Dunwoody would be a good place to set up shop. “[I was] just looking for a good location that our merchandise and food would be appreciated in,” he said. It’s worked out well. After a few years of operation in a shopping center on Jett Ferry Road, the Wrights settled in 1988 in the Shops of Dunwoody on Chamblee-Dunwoody Road in the heart of the town. They’ve been there since. Along the way, Matt Wright said, the sandwich shop has become “an old Dunwoody place.” They’ve served generations of Dunwoody families. Matt Pe ri m et e r Wright said he now regularly serves adults who first ate P ro fi l e Wright’s sandwiches when they were kids who “couldn’t see over the counter.” These days, he said, they bring along their own children. “It’s really great to have made it that long in a place, where you’re starting to see generations come in,” he said. He’s gotten to know many of his customers. “When I see them, I don’t see them as ‘customers,’ but as friends,” he said. “They become friends through the business, which is kind of nice.” About half of the Wrights’ business usually comes from catering, Matt Wright said. The shop provides lunch trays for local businesses and sometimes caters home parties. The shop turns out 300 to 400 sandwiches a day, he said, and also sells dishes of lasagna and other foods for take-out home dinners. “Generally speaking, we do the same things we’ve kind of always done,” Matt Wright said.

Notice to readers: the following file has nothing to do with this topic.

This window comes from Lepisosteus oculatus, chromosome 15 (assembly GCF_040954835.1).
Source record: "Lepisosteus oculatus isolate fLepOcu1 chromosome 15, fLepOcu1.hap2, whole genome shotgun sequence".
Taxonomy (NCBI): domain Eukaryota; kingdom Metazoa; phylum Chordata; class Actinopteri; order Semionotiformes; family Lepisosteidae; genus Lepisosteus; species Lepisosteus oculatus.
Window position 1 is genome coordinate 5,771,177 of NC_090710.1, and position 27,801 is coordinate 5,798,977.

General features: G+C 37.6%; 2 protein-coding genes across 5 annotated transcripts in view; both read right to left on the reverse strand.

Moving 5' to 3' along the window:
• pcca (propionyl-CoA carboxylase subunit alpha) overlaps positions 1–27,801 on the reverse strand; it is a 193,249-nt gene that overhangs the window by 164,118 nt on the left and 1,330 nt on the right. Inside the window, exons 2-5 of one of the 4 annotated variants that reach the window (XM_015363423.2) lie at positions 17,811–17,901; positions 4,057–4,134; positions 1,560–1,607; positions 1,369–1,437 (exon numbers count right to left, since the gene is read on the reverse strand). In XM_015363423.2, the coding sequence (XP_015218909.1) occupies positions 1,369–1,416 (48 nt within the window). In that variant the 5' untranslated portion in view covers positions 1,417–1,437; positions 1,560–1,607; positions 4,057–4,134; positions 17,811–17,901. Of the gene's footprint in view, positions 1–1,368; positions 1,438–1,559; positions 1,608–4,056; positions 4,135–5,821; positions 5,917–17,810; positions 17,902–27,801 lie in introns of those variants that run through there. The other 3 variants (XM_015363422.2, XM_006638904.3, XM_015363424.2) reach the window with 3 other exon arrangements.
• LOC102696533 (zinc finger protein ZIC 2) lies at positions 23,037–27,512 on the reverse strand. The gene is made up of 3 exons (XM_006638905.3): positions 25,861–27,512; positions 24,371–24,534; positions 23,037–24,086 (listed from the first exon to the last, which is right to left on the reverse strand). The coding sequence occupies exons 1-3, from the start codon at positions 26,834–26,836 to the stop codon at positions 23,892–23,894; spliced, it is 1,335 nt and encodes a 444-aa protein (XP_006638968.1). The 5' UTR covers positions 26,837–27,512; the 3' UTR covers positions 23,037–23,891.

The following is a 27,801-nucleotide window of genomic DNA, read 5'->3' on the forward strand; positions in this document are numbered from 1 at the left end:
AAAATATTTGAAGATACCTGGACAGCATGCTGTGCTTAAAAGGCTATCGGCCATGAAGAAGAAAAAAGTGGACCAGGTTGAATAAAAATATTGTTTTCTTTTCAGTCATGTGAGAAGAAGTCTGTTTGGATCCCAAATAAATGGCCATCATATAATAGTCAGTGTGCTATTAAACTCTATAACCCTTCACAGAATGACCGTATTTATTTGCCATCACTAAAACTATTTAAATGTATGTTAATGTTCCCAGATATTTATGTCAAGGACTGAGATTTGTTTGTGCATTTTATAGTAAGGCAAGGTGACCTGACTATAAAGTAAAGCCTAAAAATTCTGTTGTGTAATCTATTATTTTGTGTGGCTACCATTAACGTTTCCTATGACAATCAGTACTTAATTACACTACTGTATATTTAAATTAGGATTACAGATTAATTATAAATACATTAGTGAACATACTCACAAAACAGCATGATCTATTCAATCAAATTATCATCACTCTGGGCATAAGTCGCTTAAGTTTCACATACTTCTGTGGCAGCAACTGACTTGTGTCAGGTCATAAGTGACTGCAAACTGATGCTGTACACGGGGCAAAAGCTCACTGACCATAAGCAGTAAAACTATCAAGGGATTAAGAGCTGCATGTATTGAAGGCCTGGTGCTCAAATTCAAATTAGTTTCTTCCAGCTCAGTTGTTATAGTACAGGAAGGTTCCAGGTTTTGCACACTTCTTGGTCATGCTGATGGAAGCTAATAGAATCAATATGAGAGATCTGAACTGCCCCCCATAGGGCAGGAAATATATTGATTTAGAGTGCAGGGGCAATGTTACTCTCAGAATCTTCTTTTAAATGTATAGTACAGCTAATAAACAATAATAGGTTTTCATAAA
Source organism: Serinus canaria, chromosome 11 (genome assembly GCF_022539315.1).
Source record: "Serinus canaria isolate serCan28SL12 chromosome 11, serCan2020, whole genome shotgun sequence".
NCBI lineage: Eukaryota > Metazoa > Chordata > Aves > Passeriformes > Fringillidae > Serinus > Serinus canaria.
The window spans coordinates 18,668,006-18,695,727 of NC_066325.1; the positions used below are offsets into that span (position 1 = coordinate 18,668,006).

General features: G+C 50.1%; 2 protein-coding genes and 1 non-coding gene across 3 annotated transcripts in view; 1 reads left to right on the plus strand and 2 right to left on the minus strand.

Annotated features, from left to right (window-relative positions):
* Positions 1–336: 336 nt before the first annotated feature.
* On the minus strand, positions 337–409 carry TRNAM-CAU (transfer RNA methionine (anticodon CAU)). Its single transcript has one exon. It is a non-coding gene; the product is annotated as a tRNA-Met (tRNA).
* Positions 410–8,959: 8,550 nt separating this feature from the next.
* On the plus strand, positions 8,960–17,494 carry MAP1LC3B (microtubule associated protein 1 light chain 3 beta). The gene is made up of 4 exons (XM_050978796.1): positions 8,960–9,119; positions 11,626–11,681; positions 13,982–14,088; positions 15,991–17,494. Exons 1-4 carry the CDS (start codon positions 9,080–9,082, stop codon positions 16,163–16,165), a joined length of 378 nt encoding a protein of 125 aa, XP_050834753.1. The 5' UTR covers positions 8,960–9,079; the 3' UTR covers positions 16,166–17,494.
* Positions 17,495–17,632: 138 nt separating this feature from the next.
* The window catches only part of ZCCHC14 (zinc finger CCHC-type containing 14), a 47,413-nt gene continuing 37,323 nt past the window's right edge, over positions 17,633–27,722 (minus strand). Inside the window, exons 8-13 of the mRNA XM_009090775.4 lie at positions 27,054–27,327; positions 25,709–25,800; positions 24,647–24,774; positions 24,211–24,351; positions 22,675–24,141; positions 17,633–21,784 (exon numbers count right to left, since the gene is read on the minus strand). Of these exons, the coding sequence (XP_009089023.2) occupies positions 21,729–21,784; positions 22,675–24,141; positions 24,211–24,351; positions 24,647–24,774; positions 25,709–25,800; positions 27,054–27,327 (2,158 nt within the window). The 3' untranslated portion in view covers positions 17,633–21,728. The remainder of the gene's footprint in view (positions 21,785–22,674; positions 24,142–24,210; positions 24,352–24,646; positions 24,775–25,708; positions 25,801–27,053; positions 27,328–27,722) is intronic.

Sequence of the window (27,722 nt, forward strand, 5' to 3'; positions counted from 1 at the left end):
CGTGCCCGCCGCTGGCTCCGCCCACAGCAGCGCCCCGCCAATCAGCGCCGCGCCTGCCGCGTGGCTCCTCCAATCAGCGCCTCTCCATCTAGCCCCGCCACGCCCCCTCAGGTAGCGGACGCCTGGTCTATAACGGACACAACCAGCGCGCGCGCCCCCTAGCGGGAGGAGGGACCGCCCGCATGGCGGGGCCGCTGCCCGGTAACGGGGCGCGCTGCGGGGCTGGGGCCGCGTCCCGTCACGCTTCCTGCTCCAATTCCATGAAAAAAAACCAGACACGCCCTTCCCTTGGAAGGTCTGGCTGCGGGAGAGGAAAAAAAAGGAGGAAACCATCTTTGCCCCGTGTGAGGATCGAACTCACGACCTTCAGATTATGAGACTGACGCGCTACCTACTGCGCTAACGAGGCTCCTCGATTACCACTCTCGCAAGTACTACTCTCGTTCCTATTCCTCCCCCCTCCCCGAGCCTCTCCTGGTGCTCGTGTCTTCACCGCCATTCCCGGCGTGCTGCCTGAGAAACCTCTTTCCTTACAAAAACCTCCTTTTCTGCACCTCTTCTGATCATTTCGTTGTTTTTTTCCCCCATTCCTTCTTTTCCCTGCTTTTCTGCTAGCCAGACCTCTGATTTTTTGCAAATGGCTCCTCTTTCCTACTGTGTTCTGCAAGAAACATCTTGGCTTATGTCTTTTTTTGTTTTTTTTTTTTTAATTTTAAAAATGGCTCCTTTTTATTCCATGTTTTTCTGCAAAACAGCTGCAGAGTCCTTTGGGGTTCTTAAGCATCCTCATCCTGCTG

Above, Matt Wright, left, manages the shop and his father John, is the owner. Above, right, Diana Gomez, front, makes sandwiches. The shop turns out 300 to 400 sandwiches a day, and also sells lasagna and other take-out foods. At right, cashier Kirstee Teesateskie awaits the first customers of the day.